City Council is busy trying to figure out methods for boosting the troubled pension fund for retired city employees. The Retirement System account, which covers about 5,000 municipal workers, is underfunded.
The system’s funding level is at 89.5 percent — meaning the plan has about 90 cents in assets for every dollar of accrued liabilities for current and future pension obligations.
Because of skyrocketing health care costs, the system’s current unfunded liability is $307 million, an amount that’s expected to jump to $1 billion by 2018 unless changes are made. That would mean the city’s required annual contribution would be more than $100 million, compared to the $27 million it contributed this year.
Although the amount that council must allocate to the retirement system each year is set in the Cincinnati Municipal Code, our elected officials have routinely provided only a fraction of the required amount in recent years.
That’s because council has been unwilling to make a difficult choice: Reduce services to Cincinnati residents so it can free up the extra cash to fully fund the pension system or make changes to the pension system requiring retirees to bear more of the cost for their health care.
Last year city budget planners recommended that the retirement system be funded at 21.7 percent, but Cincinnati City Council opted to underfund the system and contribute only 17 percent of the city’s payroll so it could add $9.1 million back to the budget for other purposes.
In its feeble effort to avoid pissing off either residents or the sizeable city workforce and its powerful labor unions, elected officials have essentially passed the buck and ducked the festering problem.
The Cincinnati Retirement System is one of nation’s few municipally owned and managed retirement systems and also among the most generous. Retirees pay 4 percent of their health care costs and the city pays 96 percent. That compares to current city workers, who generally pay 20 percent of their health care costs while the city pays 80 percent.
Supporters of the current retirement system typically point out that Cincinnati’s is in better shape than many other public pension systems, but that ignores larger systemic problems. Every year that the city’s required contribution isn’t met means the contribution increases for the following year.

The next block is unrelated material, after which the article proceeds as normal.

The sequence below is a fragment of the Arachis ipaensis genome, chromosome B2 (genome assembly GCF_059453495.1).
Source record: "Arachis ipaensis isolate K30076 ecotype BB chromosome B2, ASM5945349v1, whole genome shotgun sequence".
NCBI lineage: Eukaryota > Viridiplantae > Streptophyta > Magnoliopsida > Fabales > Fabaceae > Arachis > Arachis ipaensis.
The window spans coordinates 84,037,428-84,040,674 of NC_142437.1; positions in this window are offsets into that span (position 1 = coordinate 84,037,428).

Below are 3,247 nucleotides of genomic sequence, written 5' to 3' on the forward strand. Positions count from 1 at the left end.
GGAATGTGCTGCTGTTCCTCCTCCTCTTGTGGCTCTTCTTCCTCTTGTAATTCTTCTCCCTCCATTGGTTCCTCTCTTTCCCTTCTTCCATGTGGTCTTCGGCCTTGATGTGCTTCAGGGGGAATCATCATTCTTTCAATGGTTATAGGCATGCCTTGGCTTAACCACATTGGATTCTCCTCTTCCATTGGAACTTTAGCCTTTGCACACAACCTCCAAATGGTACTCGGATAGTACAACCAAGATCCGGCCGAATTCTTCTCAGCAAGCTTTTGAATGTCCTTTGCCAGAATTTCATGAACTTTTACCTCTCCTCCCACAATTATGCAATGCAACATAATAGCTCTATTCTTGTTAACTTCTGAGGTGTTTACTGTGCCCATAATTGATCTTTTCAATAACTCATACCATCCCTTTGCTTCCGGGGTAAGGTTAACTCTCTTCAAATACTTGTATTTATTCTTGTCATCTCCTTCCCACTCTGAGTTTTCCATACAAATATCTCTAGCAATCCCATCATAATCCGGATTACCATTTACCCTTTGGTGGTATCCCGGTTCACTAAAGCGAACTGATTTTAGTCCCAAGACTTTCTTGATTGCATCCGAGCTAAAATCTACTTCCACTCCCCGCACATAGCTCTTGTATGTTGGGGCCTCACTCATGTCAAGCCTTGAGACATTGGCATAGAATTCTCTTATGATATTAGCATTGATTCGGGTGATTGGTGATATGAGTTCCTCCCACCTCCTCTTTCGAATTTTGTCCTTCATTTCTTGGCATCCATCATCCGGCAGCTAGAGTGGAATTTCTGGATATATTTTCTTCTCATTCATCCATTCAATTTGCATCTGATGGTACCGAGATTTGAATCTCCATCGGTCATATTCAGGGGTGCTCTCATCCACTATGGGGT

Making matters worse is the recent stock market downturn.
The pension fund’s performance so far this year is worse than 80 percent of the other pension funds nationwide, according to the city’s actuary. That means the 89 percent funded ratio will drop to 70 percent by 2012 and to 60 percent by 2016 if current trends persist.
A task force appointed by council has recommended raising the retirement age from 60 to 65. A city council faction also wants to increase health care premiums for some retirees. Under the plan, most of the city’s retirees would move to a new PPO-style plan that would require them to pay more in deductibles and out-of-pocket costs.
But lower income retirees — those over the age of 65 whose pensions total $30,000 or less annually — would be exempted and still pay no deductibles and have lower out-of-pocket limits.
Some retirees and their union leaders believe they’re entitled to their current benefit levels due to their years of past service. In today’s economic climate, however, that’s unrealistic.
The U.S. healthcare system must be overhauled on a macro level. Until that happens, retirees who can afford it need to bite the bullet and pay more for their health care like the rest of us or risk depleting money for basic city services.
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